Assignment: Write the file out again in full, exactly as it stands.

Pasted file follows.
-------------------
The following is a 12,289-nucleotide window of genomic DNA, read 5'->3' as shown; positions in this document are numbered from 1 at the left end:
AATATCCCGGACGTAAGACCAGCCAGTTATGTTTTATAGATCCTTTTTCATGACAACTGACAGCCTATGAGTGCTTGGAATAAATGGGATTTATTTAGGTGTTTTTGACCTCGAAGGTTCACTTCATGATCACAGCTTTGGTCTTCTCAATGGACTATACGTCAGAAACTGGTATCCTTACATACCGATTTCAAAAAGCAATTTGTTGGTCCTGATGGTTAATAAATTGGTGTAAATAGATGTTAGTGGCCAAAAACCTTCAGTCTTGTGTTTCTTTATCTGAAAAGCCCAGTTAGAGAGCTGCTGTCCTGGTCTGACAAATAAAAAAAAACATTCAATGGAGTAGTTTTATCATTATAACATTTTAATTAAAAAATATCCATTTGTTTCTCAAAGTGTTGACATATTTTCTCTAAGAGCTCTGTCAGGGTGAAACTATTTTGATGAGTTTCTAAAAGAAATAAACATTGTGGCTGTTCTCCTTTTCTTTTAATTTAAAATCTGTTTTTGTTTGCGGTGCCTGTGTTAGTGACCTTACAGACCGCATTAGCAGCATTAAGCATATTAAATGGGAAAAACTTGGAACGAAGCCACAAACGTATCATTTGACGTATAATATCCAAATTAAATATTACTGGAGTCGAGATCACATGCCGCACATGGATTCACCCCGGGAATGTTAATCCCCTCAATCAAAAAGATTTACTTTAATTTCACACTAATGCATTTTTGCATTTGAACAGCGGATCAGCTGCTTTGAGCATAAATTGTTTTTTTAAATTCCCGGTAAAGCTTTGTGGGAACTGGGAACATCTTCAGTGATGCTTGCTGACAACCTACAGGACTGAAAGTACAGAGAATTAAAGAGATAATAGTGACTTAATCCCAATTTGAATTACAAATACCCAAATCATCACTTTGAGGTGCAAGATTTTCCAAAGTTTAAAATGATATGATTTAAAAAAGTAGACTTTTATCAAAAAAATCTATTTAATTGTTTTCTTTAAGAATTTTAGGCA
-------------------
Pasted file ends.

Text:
The following is a 12,289-nucleotide window of genomic DNA, read 5'->3' as shown; positions in this document are numbered from 1 at the left end:
AATATCCCGGACGTAAGACCAGCCAGTTATGTTTTATAGATCCTTTTTCATGACAACTGACAGCCTATGAGTGCTTGGAATAAATGGGATTTATTTAGGTGTTTTTGACCTCGAAGGTTCACTTCATGATCACAGCTTTGGTCTTCTCAATGGACTATACGTCAGAAACTGGTATCCTTACATACCGATTTCAAAAAGCAATTTGTTGGTCCTGATGGTTAATAAATTGGTGTAAATAGATGTTAGTGGCCAAAAACCTTCAGTCTTGTGTTTCTTTATCTGAAAAGCCCAGTTAGAGAGCTGCTGTCCTGGTCTGACAAATAAAAAAAAACATTCAATGGAGTAGTTTTATCATTATAACATTTTAATTAAAAAATATCCATTTGTTTCTCAAAGTGTTGACATATTTTCTCTAAGAGCTCTGTCAGGGTGAAACTATTTTGATGAGTTTCTAAAAGAAATAAACATTGTGGCTGTTCTCCTTTTCTTTTAATTTAAAATCTGTTTTTGTTTGCGGTGCCTGTGTTAGTGACCTTACAGACCGCATTAGCAGCATTAAGCATATTAAATGGGAAAAACTTGGAACGAAGCCACAAACGTATCATTTGACGTATAATATCCAAATTAAATATTACTGGAGTCGAGATCACATGCCGCACATGGATTCACCCCGGGAATGTTAATCCCCTCAATCAAAAAGATTTACTTTAATTTCACACTAATGCATTTTTGCATTTGAACAGCGGATCAGCTGCTTTGAGCATAAATTGTTTTTTTAAATTCCCGGTAAAGCTTTGTGGGAACTGGGAACATCTTCAGTGATGCTTGCTGACAACCTACAGGACTGAAAGTACAGAGAATTAAAGAGATAATAGTGACTTAATCCCAATTTGAATTACAAATACCCAAATCATCACTTTGAGGTGCAAGATTTTCCAAAGTTTAAAATGATATGATTTAAAAAAGTAGACTTTTATCAAAAAAATCTATTTAATTGTTTTCTTTAAGAATTTTAGGCA